Classified adverts listing vacant rental accommodation in the capital often now advise easterners will not be considered.

But in Dnepropetrovsk, Ukraine's fourth largest city populated mainly by Russian-speakers, locals are highly sympathetic to people displaced from Donetsk.

"Some hotels here are offering discounts to people from Donetsk," said Kate, a language student.  

She said it was impossible to stay in Donetsk and the city has become more unpredictable and dangerous.

"Gunmen who have been driven out of neighboring towns are making life more. difficult," she said.

VOA's Gabe Joselow contributed to this report from Kyiv.

 

You May Like

Egypt's Suez Canal Dreams Tempered by Continued Unrest

Seen as a potential driver of recovery, Cairo’s plan to expand waterway had been raising hopes to give country much needed economic boost More

Ebola Maternity Ward in Sierra Leone First of its Kind

Country already had one of world's highest maternal mortality rates before Ebola arrived, virus has added even more complications to health care More

Malaysia Flight 370 Disappearance Ruled Accident

Aircraft disappeared on March 8, 2014; with ruling, families of 239 passengers and crew can now seek compensation from airline More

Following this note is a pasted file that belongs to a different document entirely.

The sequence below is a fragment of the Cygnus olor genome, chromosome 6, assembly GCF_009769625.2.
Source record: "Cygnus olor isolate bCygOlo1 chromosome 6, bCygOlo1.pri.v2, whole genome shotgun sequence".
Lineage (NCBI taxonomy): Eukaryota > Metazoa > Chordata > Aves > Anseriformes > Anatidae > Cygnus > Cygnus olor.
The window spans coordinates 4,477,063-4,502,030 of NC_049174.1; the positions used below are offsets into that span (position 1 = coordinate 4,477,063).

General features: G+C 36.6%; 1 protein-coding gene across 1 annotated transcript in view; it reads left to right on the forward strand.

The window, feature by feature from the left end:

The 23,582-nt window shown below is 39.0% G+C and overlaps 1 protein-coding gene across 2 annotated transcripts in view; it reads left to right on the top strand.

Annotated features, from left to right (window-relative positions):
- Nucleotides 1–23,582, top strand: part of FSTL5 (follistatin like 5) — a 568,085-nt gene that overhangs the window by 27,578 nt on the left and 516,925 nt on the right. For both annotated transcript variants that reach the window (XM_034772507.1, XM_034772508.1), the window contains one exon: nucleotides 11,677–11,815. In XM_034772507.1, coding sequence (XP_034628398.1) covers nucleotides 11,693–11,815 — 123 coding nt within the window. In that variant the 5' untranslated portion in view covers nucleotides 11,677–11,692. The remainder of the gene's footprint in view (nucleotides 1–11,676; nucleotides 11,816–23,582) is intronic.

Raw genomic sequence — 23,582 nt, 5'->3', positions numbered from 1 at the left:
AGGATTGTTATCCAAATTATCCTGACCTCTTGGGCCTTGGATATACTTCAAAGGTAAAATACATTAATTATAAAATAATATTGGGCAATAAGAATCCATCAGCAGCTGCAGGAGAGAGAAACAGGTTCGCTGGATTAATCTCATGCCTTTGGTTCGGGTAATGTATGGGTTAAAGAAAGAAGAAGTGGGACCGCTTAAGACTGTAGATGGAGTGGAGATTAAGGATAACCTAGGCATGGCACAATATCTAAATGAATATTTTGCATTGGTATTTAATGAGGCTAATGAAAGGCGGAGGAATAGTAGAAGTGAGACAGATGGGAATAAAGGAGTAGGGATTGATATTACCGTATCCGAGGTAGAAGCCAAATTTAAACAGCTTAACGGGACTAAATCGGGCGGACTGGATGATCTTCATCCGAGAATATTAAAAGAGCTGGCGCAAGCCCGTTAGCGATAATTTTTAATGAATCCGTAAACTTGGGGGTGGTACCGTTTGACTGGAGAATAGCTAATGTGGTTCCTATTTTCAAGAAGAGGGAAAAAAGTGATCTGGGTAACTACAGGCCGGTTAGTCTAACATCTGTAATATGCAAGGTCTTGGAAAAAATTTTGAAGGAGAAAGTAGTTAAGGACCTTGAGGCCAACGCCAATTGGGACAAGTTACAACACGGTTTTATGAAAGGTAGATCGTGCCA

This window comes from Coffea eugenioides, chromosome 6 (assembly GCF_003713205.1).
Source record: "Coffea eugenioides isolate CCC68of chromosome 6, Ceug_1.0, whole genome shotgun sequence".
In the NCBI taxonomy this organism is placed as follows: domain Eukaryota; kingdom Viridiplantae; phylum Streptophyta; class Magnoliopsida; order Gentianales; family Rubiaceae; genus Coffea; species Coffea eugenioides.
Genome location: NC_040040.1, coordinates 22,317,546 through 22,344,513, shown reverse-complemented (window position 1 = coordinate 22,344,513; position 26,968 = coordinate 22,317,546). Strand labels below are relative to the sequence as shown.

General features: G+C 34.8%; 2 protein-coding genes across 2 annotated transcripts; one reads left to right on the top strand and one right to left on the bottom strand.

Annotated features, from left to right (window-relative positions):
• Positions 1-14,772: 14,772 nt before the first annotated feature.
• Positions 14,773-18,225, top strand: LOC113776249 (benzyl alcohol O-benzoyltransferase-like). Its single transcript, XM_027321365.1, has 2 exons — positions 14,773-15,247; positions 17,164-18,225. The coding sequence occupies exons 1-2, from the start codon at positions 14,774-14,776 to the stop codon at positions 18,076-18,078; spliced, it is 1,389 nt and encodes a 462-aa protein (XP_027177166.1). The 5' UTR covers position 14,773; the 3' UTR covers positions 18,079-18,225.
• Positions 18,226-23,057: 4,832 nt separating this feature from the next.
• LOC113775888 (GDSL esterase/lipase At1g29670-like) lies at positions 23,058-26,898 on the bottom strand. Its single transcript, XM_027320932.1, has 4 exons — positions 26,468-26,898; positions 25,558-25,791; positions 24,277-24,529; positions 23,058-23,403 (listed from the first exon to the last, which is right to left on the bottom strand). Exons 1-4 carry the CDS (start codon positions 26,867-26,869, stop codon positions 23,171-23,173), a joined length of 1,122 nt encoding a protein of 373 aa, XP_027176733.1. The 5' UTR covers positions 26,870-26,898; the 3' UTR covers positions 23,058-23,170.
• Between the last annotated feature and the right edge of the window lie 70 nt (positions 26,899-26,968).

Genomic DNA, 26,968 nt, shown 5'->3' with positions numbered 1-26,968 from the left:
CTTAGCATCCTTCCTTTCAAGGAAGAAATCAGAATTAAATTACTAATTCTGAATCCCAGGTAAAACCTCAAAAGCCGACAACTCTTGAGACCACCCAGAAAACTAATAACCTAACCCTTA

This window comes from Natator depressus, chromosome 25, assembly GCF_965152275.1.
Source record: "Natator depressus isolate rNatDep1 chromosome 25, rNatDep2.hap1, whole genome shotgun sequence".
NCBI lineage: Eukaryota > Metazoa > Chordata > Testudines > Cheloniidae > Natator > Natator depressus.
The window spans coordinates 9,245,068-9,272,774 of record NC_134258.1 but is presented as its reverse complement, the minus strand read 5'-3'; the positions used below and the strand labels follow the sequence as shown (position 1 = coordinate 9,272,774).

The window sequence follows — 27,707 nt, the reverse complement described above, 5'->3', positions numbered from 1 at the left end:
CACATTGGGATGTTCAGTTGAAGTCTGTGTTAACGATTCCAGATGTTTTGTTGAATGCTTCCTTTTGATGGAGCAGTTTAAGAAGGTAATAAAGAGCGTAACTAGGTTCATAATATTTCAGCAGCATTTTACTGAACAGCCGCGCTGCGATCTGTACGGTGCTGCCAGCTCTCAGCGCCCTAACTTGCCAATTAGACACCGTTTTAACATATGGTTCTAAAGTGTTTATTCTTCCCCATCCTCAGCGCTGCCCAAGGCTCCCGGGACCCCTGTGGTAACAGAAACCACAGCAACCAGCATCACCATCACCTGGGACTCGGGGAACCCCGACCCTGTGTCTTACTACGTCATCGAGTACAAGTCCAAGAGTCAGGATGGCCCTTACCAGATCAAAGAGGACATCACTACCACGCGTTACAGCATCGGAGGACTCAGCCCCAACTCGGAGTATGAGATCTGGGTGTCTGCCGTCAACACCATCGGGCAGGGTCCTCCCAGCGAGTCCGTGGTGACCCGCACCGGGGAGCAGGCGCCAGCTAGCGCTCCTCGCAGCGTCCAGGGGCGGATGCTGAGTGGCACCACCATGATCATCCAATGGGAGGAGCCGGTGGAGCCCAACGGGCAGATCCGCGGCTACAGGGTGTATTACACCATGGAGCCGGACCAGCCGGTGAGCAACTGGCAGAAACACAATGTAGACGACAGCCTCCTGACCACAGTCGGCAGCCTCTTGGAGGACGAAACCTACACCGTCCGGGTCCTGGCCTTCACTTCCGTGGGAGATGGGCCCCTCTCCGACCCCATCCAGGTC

Featured Videos

Your JavaScript is turned off or you have an old version of Adobe's Flash Player. Get the latest Flash player.
Groundbreaking Hand-Painted Documentary About Van Gogh in Productioni
X
George Putic
January 29, 2015 9:43 PM
The troubled life of the famous 19th century Dutch painter Vincent van Gogh has been told through many books and films, but never in the way a group of filmmakers now intends to do. "Loving Vincent " will be the first ever feature-length film made of animated hand-painted images, done in the style of the late artist. VOA’s George Putic reports.
Video

Video Groundbreaking Hand-Painted Documentary About Van Gogh in Production

The troubled life of the famous 19th century Dutch painter Vincent van Gogh has been told through many books and films, but never in the way a group of filmmakers now intends to do. "Loving Vincent " will be the first ever feature-length film made of animated hand-painted images, done in the style of the late artist. VOA’s George Putic reports.
Video

Video Rock-Consuming Organisms Alter Views of Life Processes